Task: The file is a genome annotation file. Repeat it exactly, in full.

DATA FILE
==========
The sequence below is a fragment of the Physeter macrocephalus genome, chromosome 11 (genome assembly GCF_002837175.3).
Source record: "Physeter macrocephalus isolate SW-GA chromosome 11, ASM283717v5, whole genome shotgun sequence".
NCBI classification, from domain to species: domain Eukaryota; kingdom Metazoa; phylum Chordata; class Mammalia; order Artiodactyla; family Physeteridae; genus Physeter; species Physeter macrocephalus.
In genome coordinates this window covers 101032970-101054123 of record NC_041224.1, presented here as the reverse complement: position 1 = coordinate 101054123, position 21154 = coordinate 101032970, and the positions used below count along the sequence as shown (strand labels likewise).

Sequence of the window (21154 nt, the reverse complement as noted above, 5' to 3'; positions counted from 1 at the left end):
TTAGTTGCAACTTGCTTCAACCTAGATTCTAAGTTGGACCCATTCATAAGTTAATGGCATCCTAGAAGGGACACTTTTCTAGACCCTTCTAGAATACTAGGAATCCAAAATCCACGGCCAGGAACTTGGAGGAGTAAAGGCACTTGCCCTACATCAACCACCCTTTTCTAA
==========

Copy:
The sequence below is a fragment of the Physeter macrocephalus genome, chromosome 11 (genome assembly GCF_002837175.3).
Source record: "Physeter macrocephalus isolate SW-GA chromosome 11, ASM283717v5, whole genome shotgun sequence".
NCBI classification, from domain to species: domain Eukaryota; kingdom Metazoa; phylum Chordata; class Mammalia; order Artiodactyla; family Physeteridae; genus Physeter; species Physeter macrocephalus.
In genome coordinates this window covers 101032970-101054123 of record NC_041224.1, presented here as the reverse complement: position 1 = coordinate 101054123, position 21154 = coordinate 101032970, and the positions used below count along the sequence as shown (strand labels likewise).

Sequence of the window (21154 nt, the reverse complement as noted above, 5' to 3'; positions counted from 1 at the left end):
TTAGTTGCAACTTGCTTCAACCTAGATTCTAAGTTGGACCCATTCATAAGTTAATGGCATCCTAGAAGGGACACTTTTCTAGACCCTTCTAGAATACTAGGAATCCAAAATCCACGGCCAGGAACTTGGAGGAGTAAAGGCACTTGCCCTACATCAACCACCCTTTTCTAA